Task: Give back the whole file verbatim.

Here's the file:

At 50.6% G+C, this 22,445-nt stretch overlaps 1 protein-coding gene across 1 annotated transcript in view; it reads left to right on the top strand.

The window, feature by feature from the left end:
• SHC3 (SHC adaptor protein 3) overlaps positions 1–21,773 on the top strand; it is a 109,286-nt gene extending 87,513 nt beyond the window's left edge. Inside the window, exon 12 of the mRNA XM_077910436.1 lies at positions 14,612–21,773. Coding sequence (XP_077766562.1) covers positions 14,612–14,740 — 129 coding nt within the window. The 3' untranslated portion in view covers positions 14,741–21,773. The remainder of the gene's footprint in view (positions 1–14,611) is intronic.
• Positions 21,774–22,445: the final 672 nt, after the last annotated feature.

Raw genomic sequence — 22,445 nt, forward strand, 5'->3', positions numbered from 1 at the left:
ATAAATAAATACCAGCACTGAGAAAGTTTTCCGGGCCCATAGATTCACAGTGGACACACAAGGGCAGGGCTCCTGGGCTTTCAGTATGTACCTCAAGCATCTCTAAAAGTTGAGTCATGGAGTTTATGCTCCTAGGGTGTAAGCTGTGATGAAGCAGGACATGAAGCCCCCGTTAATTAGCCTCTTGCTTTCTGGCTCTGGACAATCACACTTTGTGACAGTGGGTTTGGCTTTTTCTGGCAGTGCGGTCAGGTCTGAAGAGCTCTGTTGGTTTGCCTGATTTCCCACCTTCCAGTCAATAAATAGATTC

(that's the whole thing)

At 50.6% G+C, this 22,445-nt stretch overlaps 1 protein-coding gene across 1 annotated transcript in view; it reads left to right on the top strand.

The window, feature by feature from the left end:
• SHC3 (SHC adaptor protein 3) overlaps positions 1–21,773 on the top strand; it is a 109,286-nt gene extending 87,513 nt beyond the window's left edge. Inside the window, exon 12 of the mRNA XM_077910436.1 lies at positions 14,612–21,773. Coding sequence (XP_077766562.1) covers positions 14,612–14,740 — 129 coding nt within the window. The 3' untranslated portion in view covers positions 14,741–21,773. The remainder of the gene's footprint in view (positions 1–14,611) is intronic.
• Positions 21,774–22,445: the final 672 nt, after the last annotated feature.

Raw genomic sequence — 22,445 nt, forward strand, 5'->3', positions numbered from 1 at the left:
ATAAATAAATACCAGCACTGAGAAAGTTTTCCGGGCCCATAGATTCACAGTGGACACACAAGGGCAGGGCTCCTGGGCTTTCAGTATGTACCTCAAGCATCTCTAAAAGTTGAGTCATGGAGTTTATGCTCCTAGGGTGTAAGCTGTGATGAAGCAGGACATGAAGCCCCCGTTAATTAGCCTCTTGCTTTCTGGCTCTGGACAATCACACTTTGTGACAGTGGGTTTGGCTTTTTCTGGCAGTGCGGTCAGGTCTGAAGAGCTCTGTTGGTTTGCCTGATTTCCCACCTTCCAGTCAATAAATAGATTC